Pacific Aviation Museum Pearl Harbor will remain open from 8 am to 5 pm on December 27, and has made alternate shuttle arrangements to Pacific Aviation Museum and Battleship Missouri Memorial on Ford Island. USS Arizona Memorial, Pearl Harbor Visitor Center and its accompanying parking lot and Ford Island attractions shuttle bus depot will be closed to the public on this day for the expected visit by Japan Prime Minister Shinzo Abe and United States President Barack Obama.

Guests planning to visit Pacific Aviation Museum or the Battleship Missouri Memorial on December 27 can park at Aloha Stadium and catch a free shuttle to both attractions on Ford Island. Aloha Stadium is close to Pearl Harbor Visitor Center at 99-500 Salt Lake Boulevard.

Ample parking will be available at a flat fee of $7 per passenger vehicle. There will be no charge for tour buses that provide transportation to Pacific Aviation Museum or Battleship Missouri Memorial on a regular basis – required screening will take place at Aloha Stadium.

Aloha Stadium parking lot will remain open from 7:15 am to 6 pm, with the first shuttle leaving for Ford Island at 8 am, and the last departing Pacific Aviation Museum at 5 pm. Shuttles will depart Aloha Stadium parking lot every 15 minutes.

Vehicles should enter the Aloha Stadium’s Main Salt Lake Gate off of Salt Lake Boulevard. Visitor parking and the shuttle bus pick up/drop off will be in this area. Directional signs will be posted.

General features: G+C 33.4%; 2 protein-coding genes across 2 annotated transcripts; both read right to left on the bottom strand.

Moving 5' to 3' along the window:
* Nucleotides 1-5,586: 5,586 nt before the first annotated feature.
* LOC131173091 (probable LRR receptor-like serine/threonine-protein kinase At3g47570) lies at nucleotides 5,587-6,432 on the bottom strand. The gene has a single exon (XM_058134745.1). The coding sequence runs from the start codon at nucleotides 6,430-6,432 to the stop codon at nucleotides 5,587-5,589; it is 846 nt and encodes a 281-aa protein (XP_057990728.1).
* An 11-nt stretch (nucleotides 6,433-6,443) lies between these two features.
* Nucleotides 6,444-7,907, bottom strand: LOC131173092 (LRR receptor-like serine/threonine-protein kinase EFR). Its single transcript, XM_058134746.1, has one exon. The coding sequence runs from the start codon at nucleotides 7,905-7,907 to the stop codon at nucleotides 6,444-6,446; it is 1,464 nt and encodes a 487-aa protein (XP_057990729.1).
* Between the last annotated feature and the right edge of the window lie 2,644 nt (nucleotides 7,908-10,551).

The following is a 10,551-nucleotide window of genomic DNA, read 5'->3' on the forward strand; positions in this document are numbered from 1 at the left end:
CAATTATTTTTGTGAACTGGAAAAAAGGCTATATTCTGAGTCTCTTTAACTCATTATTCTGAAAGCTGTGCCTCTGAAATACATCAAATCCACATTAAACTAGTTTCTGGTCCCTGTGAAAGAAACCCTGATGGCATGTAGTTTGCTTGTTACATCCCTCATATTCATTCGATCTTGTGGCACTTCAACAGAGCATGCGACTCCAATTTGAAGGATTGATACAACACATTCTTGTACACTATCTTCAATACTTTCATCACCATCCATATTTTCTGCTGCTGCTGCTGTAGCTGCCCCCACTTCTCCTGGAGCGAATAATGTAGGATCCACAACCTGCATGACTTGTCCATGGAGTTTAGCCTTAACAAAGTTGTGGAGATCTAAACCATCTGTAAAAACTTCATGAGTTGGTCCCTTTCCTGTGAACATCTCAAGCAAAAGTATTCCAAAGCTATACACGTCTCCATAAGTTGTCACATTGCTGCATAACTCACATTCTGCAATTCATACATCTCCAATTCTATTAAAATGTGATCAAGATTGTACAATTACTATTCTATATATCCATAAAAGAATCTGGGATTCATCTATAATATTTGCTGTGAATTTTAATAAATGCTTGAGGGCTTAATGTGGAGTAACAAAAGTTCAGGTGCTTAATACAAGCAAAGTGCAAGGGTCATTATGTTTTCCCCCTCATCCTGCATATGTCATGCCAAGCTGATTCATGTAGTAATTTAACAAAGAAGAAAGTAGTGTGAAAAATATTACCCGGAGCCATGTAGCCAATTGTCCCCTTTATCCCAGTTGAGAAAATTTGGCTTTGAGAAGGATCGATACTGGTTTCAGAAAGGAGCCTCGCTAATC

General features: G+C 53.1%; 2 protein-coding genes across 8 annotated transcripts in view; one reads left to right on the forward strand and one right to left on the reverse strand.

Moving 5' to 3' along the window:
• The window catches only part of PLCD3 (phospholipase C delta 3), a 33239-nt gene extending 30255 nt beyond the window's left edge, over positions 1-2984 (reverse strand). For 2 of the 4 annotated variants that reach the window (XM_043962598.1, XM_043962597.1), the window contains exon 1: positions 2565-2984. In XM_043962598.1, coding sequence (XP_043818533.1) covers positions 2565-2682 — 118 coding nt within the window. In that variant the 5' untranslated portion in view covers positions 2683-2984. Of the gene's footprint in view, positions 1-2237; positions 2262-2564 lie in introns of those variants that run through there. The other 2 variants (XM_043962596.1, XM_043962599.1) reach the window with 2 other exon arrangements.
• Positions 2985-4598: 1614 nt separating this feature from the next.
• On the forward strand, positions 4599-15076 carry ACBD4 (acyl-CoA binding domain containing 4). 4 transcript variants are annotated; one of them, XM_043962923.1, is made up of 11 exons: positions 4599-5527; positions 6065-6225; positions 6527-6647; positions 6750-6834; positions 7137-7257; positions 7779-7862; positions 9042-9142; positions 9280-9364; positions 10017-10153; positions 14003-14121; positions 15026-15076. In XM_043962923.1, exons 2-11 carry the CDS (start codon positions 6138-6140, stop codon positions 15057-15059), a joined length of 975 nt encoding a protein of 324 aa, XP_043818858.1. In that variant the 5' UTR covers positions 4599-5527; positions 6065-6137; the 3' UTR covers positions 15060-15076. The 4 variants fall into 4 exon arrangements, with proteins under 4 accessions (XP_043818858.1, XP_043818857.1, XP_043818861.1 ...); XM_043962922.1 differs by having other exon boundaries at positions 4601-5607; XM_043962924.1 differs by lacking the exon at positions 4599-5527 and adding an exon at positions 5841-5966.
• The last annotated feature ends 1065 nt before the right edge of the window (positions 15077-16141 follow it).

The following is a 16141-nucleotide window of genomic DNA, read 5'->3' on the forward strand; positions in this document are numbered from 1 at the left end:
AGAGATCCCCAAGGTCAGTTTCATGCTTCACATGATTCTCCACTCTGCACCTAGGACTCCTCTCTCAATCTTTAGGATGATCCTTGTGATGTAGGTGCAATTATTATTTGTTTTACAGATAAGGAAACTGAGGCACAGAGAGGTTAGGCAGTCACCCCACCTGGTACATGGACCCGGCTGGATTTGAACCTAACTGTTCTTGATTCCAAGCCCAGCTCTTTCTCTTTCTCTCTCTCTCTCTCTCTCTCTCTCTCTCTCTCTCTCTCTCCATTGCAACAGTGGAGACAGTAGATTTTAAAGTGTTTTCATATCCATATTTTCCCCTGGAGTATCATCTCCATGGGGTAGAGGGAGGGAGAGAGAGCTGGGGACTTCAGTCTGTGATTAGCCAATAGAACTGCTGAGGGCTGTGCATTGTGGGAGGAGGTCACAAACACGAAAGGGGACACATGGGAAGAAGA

Visitors are encouraged not to bring any bags with them. For security reasons, no bags are allowed on the shuttle bus to Ford Island. Storage lockers will be available for a nominal fee.

For more information on the USS Arizona and Pearl Harbor Visitor Center, visit Facebook.com/ValorNPS or NPS.gov/valr.

Pacific Aviation Museum Pearl Harbor is a 501(c) (3) non-profit organization. Its mission is to develop and maintain an internationally recognized aviation museum on Historic Ford Island that educates young and old alike, honors aviators and their support personnel who defended freedom in The Pacific Region, and to preserve Pacific aviation history. Contact: 808-441-1000; Marketing@PacificAviationMuseum.org

3.8 Magnitude Earthquake Shakes Volcano Area of the Big Island

UPDATE: The earthquake was upgraded to a 3.8 magnitude quake.

A 3.7 3.8 magnitude earthquake just shook the Volcano area of the Big Island of Hawaii: